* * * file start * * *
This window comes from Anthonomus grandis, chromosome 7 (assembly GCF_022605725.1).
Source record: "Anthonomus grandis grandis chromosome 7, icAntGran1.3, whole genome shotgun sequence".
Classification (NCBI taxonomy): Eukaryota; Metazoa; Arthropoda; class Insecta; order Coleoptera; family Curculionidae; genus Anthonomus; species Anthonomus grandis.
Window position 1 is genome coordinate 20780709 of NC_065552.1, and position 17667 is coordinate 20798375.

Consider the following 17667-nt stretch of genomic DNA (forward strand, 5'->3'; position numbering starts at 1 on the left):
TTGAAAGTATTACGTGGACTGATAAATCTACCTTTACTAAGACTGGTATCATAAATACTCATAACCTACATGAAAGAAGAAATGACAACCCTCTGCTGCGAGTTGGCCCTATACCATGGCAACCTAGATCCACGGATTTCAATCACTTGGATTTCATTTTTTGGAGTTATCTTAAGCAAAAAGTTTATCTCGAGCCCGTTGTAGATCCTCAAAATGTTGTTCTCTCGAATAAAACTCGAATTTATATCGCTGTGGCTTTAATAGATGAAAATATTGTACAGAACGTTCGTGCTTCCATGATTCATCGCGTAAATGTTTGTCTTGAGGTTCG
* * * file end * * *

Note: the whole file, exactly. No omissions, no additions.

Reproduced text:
This window comes from Anthonomus grandis, chromosome 7 (assembly GCF_022605725.1).
Source record: "Anthonomus grandis grandis chromosome 7, icAntGran1.3, whole genome shotgun sequence".
Classification (NCBI taxonomy): Eukaryota; Metazoa; Arthropoda; class Insecta; order Coleoptera; family Curculionidae; genus Anthonomus; species Anthonomus grandis.
Window position 1 is genome coordinate 20780709 of NC_065552.1, and position 17667 is coordinate 20798375.

Consider the following 17667-nt stretch of genomic DNA (forward strand, 5'->3'; position numbering starts at 1 on the left):
TTGAAAGTATTACGTGGACTGATAAATCTACCTTTACTAAGACTGGTATCATAAATACTCATAACCTACATGAAAGAAGAAATGACAACCCTCTGCTGCGAGTTGGCCCTATACCATGGCAACCTAGATCCACGGATTTCAATCACTTGGATTTCATTTTTTGGAGTTATCTTAAGCAAAAAGTTTATCTCGAGCCCGTTGTAGATCCTCAAAATGTTGTTCTCTCGAATAAAACTCGAATTTATATCGCTGTGGCTTTAATAGATGAAAATATTGTACAGAACGTTCGTGCTTCCATGATTCATCGCGTAAATGTTTGTCTTGAGGTTCG